That Whey Protein shake, huh? Put some fruit, add some milk, maybe even a little sugar to make it taste sweeter. Yum! Delicious. Yes, but the truth is that these ingredients mischaracterize the supplement, losing the quality and purpose of the Whey.
Controversial subject today…
We’ll show you what you can and can’t take with Whey Protein and their respective explanations.
Understand what Whey Protein does!
For you who think Whey Protein is a complex product created by scientists in laboratories, know that it is much simpler than that. There are laboratories, but it is not that complicated.
Whey Protein comes from the whey of milk, a by-product obtained in the process of transforming milk into cheese.
This whey goes through several filtering processes to remove as many carbohydrates, fats, lactose, and other impurities as possible. After, it is submitted to the drying process, and thus, arrive in this protein powder format. And of course, after that, the Whey’s flavor customization. Simple, isn’t it?
Stop throwing money away: you are ruining your Whey and you don’t know it
When you mix Whey with other elements, the absorption is decreased.
Yes, this really happens. Fats and casein (another milk protein) are slower to digest than Whey and end up slowing down the absorption speed of the supplement. And it can impair the results of the workout.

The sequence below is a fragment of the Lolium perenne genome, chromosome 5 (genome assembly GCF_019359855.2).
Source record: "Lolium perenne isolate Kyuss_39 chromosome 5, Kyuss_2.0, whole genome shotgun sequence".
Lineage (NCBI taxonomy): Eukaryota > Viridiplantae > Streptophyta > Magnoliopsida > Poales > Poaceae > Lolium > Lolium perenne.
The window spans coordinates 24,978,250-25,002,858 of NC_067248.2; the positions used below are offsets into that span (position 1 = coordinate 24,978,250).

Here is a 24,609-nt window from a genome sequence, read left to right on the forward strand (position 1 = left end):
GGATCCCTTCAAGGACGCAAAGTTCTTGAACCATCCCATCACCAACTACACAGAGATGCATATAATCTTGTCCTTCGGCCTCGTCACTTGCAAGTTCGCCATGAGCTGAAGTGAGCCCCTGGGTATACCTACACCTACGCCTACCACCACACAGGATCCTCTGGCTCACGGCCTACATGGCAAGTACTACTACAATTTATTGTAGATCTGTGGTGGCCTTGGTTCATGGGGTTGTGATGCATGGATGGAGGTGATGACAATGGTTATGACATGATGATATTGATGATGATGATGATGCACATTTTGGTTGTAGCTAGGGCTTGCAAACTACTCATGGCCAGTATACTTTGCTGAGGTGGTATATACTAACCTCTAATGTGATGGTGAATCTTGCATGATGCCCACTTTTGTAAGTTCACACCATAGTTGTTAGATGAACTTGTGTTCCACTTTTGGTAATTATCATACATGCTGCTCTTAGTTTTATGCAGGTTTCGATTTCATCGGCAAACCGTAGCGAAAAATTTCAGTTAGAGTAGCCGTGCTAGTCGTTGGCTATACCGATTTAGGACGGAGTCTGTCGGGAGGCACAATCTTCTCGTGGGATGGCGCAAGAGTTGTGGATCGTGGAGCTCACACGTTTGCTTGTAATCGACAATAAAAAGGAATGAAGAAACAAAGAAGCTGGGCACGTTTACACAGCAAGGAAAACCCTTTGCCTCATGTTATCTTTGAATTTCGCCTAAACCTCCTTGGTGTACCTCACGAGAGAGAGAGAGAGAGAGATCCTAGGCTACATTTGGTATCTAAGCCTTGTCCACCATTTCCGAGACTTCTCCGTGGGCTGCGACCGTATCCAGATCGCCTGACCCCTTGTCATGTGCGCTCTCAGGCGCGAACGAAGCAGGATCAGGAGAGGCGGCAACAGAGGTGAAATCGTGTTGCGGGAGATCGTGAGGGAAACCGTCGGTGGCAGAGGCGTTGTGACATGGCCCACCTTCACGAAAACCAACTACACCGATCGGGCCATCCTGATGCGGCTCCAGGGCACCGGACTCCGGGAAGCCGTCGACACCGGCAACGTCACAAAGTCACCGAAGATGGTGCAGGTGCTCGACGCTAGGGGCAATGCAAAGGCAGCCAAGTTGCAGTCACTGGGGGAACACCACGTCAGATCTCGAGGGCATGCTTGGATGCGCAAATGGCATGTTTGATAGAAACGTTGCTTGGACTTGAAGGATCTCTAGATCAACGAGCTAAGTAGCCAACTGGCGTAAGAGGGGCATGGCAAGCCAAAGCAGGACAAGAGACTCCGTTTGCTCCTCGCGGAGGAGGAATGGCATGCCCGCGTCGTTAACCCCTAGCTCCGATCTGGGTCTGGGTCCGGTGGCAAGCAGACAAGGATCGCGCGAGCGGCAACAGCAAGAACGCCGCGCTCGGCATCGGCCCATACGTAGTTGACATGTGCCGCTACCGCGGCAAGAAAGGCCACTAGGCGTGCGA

Many people think that for a better muscle recovery the ideal is to consume protein up to 30 minutes after training, because there would be a short ‘window of opportunity’ at that moment. However, studies show that this window can last for hours and the most important thing is that you ingest the right amount of the nutrient throughout the day.
So there is no need to take Whey at the gym. You can go home and take it easy or, if you’re not hungry, even wait until dinner time to eat your protein.
What happens when you take Whey Protein with milk?
The main difference between taking whey protein with milk or with water is in the amount of calories.
While a scoop of whey with 240 ml of water contains approximately 110 calories, the same amount of the supplement diluted in whole milk provides approximately 266 calories, while with skim milk you will be consuming 203 calories, and semi-skim milk 242 calories, approximately.
If your goal is to lose weight, this is not the best option. What’s more, in our first topic we explained how the process of separating milk protein is accomplished.
So think about it. After all the work to separate the protein (the most valuable element in milk) from all the fat, sugar and lactose, you are going to mix it back with milk? Do you realize how meaningless it is?!
Take Whey Protein with water! Bottom line
Whey Protein is a fast-absorbing supplement. And even though many nutritionists disagree about this, scientific research shows that taking it with water brings the best results.
After all, in this model, you will be delivering to the body a protein that will be absorbed much faster. Other foods affect this process, completely changing the results of your Whey.
There you go, now you know the do’s and dont’s of Whey Protein.
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